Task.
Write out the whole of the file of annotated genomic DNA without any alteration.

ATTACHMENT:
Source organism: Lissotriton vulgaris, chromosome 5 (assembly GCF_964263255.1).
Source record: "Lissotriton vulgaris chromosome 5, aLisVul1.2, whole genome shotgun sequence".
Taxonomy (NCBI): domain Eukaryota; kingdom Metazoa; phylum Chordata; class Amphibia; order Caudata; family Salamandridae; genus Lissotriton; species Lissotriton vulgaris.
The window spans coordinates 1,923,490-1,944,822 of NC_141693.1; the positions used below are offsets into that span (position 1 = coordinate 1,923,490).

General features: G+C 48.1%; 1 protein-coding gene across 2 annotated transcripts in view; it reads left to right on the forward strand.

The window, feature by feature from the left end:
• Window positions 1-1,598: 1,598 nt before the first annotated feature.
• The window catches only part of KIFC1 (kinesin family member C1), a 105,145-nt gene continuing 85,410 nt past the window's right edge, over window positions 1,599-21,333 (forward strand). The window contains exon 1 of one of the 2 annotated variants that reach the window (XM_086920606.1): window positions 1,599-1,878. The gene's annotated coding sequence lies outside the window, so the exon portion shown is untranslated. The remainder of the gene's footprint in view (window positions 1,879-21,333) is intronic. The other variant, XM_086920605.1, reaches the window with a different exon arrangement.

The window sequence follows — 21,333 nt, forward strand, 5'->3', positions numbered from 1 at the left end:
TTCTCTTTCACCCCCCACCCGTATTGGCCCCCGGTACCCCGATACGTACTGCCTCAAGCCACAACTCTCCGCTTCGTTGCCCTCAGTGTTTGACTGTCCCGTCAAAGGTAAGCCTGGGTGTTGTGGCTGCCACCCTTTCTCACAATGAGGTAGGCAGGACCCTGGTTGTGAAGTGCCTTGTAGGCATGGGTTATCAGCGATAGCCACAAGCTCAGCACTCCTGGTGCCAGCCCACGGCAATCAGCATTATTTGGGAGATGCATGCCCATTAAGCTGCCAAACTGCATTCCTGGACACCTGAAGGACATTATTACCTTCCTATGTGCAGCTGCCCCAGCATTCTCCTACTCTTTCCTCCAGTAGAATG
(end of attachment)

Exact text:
Source organism: Lissotriton vulgaris, chromosome 5 (assembly GCF_964263255.1).
Source record: "Lissotriton vulgaris chromosome 5, aLisVul1.2, whole genome shotgun sequence".
Taxonomy (NCBI): domain Eukaryota; kingdom Metazoa; phylum Chordata; class Amphibia; order Caudata; family Salamandridae; genus Lissotriton; species Lissotriton vulgaris.
The window spans coordinates 1,923,490-1,944,822 of NC_141693.1; the positions used below are offsets into that span (position 1 = coordinate 1,923,490).

General features: G+C 48.1%; 1 protein-coding gene across 2 annotated transcripts in view; it reads left to right on the forward strand.

The window, feature by feature from the left end:
• Window positions 1-1,598: 1,598 nt before the first annotated feature.
• The window catches only part of KIFC1 (kinesin family member C1), a 105,145-nt gene continuing 85,410 nt past the window's right edge, over window positions 1,599-21,333 (forward strand). The window contains exon 1 of one of the 2 annotated variants that reach the window (XM_086920606.1): window positions 1,599-1,878. The gene's annotated coding sequence lies outside the window, so the exon portion shown is untranslated. The remainder of the gene's footprint in view (window positions 1,879-21,333) is intronic. The other variant, XM_086920605.1, reaches the window with a different exon arrangement.

The window sequence follows — 21,333 nt, forward strand, 5'->3', positions numbered from 1 at the left end:
TTCTCTTTCACCCCCCACCCGTATTGGCCCCCGGTACCCCGATACGTACTGCCTCAAGCCACAACTCTCCGCTTCGTTGCCCTCAGTGTTTGACTGTCCCGTCAAAGGTAAGCCTGGGTGTTGTGGCTGCCACCCTTTCTCACAATGAGGTAGGCAGGACCCTGGTTGTGAAGTGCCTTGTAGGCATGGGTTATCAGCGATAGCCACAAGCTCAGCACTCCTGGTGCCAGCCCACGGCAATCAGCATTATTTGGGAGATGCATGCCCATTAAGCTGCCAAACTGCATTCCTGGACACCTGAAGGACATTATTACCTTCCTATGTGCAGCTGCCCCAGCATTCTCCTACTCTTTCCTCCAGTAGAATG